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Lyr Req: Transportation to the American Colonies

EBarnacle 17 Jun 18 - 05:51 PM
RTim 17 Jun 18 - 10:23 PM
Joe Offer 17 Jun 18 - 11:43 PM
GUEST,Phil d'Conch 18 Jun 18 - 03:20 AM
EBarnacle 18 Jun 18 - 09:58 AM
RTim 18 Jun 18 - 11:14 AM
Jim Carroll 18 Jun 18 - 01:30 PM
EBarnacle 18 Jun 18 - 02:02 PM
FreddyHeadey 23 Jun 18 - 07:10 PM
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Subject: Lyr Req: Transportation to the American Colonies
From: EBarnacle
Date: 17 Jun 18 - 05:51 PM

While at the Mystic Sea Music Festival last weekend, I realized that there seems to be a dearth of songs about transported prisoners to the Americas. A major reason for the settlement of Australia was that the Americas were no longer available as penal colonies. Does anyone know of any?


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Subject: RE: Lyr Req: Transportation to the American Colonies
From: RTim
Date: 17 Jun 18 - 10:23 PM

Titles include "Virginny", "The Lads of Virginia", "The Transports of Virginia".

I am sure you can find these songs using Google..

Tim Radford


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Subject: ADD: The Lads of Virginia
From: Joe Offer
Date: 17 Jun 18 - 11:43 PM

Thanks for the tip, Tim.



THE LADS OF VIRGINIA

Come all you young fellows wherever you be,
Come listen awhile and I will tell thee,
Concerning the hardships that we undergo,
When we get lagg’d to Virginia.

Such clever young fellows myself I have seen,
That is more fitting to serve George our king,
Those hard-hearted judges so cruel have been,
To lag us poor lads to Virginia.

When I was apprentice in fair London town,
Many hours I served duly and truly,
Till buxom young lasses they led me astray,
My work I neglected more and more every day,
And to maintain them went on the highway
By that I got lagg’d to Virginia.

When we came to Virginia that old ancient town,
The place that is so much admired,
Where the Captain he stands with a cane in his hand,
And our aching hearts before him doth stand,
With tears in our eyes in a foreign land,
Was sold for a slave in Virginia.

When I was in England I could live at my ease,
Rest my bones down on soft feathers,
With a jug in my hand and a lass on my knee,
I thought myself fit for all weathers.

But now in Virginia I lay like a hog,
Our pillow at night is a brick or a log,
We dress and undress like some other sea hog,
How hard is my fate in Virginia.

Old England, Old England, I shall never see you more,
If I do it’s ten thousand to twenty;
My bones are quite rotten, my feet are quite sore,
I’m parched with fever, and am at death’s door,
But if ever I live to see seven years more,
Then I’ll bid adieu to Virginia.

London: H. Such, Machine Printer and Publisher

from An American Garland,, (by C.H. Firth, published by B.H. Blackwell, 1915) pp 72-73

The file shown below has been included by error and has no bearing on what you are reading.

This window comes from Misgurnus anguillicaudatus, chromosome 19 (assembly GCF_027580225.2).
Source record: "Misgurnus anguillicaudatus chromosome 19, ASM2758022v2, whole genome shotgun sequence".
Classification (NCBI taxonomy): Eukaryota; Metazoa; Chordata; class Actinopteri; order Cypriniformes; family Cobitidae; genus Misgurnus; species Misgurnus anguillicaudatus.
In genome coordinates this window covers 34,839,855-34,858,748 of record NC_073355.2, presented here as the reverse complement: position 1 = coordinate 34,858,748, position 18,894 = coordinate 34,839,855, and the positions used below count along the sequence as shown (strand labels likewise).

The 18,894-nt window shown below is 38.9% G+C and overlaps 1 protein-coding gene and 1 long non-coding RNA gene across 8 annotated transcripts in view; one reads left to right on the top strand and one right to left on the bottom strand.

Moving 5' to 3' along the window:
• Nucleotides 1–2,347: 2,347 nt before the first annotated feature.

Here's the entry from the Traditional Ballad Index:

Australia (Virginny)

DESCRIPTION: "When I was a young man, my age seventeen, I ought ha' been serving Victoria our Queen, But those hard-hearted judges, how cruel they've been, To send us poor lads to Australia." To please his girlfriend, the singer turns outlaw, and winds up transported
AUTHOR: unknown
EARLIEST DATE: 1969 (collected from Bob Hart by Rod & Danny Stradling, according to Patterson/Fahey/Seal)
KEYWORDS: transportation courting work outlaw
FOUND IN: Australia Britain(England(Lond,South))
REFERENCES (3 citations):
Fahey-Eureka, pp. 12-13, "Australia" (1 text, 1 tune)
Paterson/Fahey/Seal, pp. 47-48, "Australia" (1 text)
Palmer-ECS, #48, "Australia" (1 text, 1 tune)

Roud #1488
RECORDINGS:
Bob Hart, "Australia" (on BHart01, HiddenE)
Cyril Poacher, "Australia" (on Voice04)

NOTES [184 words]: Yates, Musical Traditions site Voice of the People suite "Notes - Volume 4" - 19.8.02: "Originally an 18th century song about transportation to the American State of Virginia. Later broadside printers changed it to Australia, to suit the then current destination of transports." - BS
This is at least possible (with the footnote that no one was ever transported to the *state* of Virginia, but rather to the *colony*). Though Virginia did not receive a high number of transportees. The transport system arose around 1650, and by the time the American colonies had been closed off by the Revolution, only about 50,000 prisoners had been sent (see The Oxford Companion to British History, article on "Transportation"). And most of these went to the West Indies (see Samuel Eliot Morison, The Oxford History of the American People, p. 82), with only a handful to Virginia, Maryland, and New England. And many of *them* were Jacobite refugees exiled in the aftermath of the 1745 rebellion. (Plus, of course, a lot of Jacobites came voluntarily; see, e.g. the notes to "Flora MacDonald's Lament.") - RBW